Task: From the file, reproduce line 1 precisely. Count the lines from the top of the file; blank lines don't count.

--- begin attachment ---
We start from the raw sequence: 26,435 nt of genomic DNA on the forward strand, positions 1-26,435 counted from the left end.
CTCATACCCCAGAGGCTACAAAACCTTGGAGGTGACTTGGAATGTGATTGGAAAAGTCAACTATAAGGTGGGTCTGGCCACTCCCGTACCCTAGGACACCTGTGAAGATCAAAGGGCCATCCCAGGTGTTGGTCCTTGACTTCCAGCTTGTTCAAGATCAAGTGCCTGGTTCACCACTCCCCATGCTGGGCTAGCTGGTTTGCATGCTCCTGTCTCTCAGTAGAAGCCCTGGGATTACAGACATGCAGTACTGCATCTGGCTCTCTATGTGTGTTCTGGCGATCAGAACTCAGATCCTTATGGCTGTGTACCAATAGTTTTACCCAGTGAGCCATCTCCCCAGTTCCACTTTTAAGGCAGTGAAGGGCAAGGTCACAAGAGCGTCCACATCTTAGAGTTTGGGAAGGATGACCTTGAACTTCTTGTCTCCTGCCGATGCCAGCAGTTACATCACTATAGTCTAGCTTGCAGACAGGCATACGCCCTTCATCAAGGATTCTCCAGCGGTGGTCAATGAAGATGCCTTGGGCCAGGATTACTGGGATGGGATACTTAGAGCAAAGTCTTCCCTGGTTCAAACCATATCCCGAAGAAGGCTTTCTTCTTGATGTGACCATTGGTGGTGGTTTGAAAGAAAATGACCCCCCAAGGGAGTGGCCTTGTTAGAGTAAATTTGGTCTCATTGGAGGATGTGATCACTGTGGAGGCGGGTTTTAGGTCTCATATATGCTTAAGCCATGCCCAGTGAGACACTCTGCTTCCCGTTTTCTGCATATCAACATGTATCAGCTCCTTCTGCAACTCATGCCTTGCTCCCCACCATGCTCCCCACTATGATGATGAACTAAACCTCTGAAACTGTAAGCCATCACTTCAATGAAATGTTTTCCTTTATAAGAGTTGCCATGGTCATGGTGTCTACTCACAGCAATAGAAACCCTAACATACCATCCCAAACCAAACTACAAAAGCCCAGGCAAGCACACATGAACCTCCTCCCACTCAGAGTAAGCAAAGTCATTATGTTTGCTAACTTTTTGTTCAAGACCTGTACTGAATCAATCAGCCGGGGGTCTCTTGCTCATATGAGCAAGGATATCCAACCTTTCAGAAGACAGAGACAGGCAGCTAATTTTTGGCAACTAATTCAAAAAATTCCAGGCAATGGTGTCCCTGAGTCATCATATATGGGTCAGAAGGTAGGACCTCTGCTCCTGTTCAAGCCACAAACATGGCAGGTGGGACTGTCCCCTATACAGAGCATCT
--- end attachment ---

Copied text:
We start from the raw sequence: 26,435 nt of genomic DNA on the forward strand, positions 1-26,435 counted from the left end.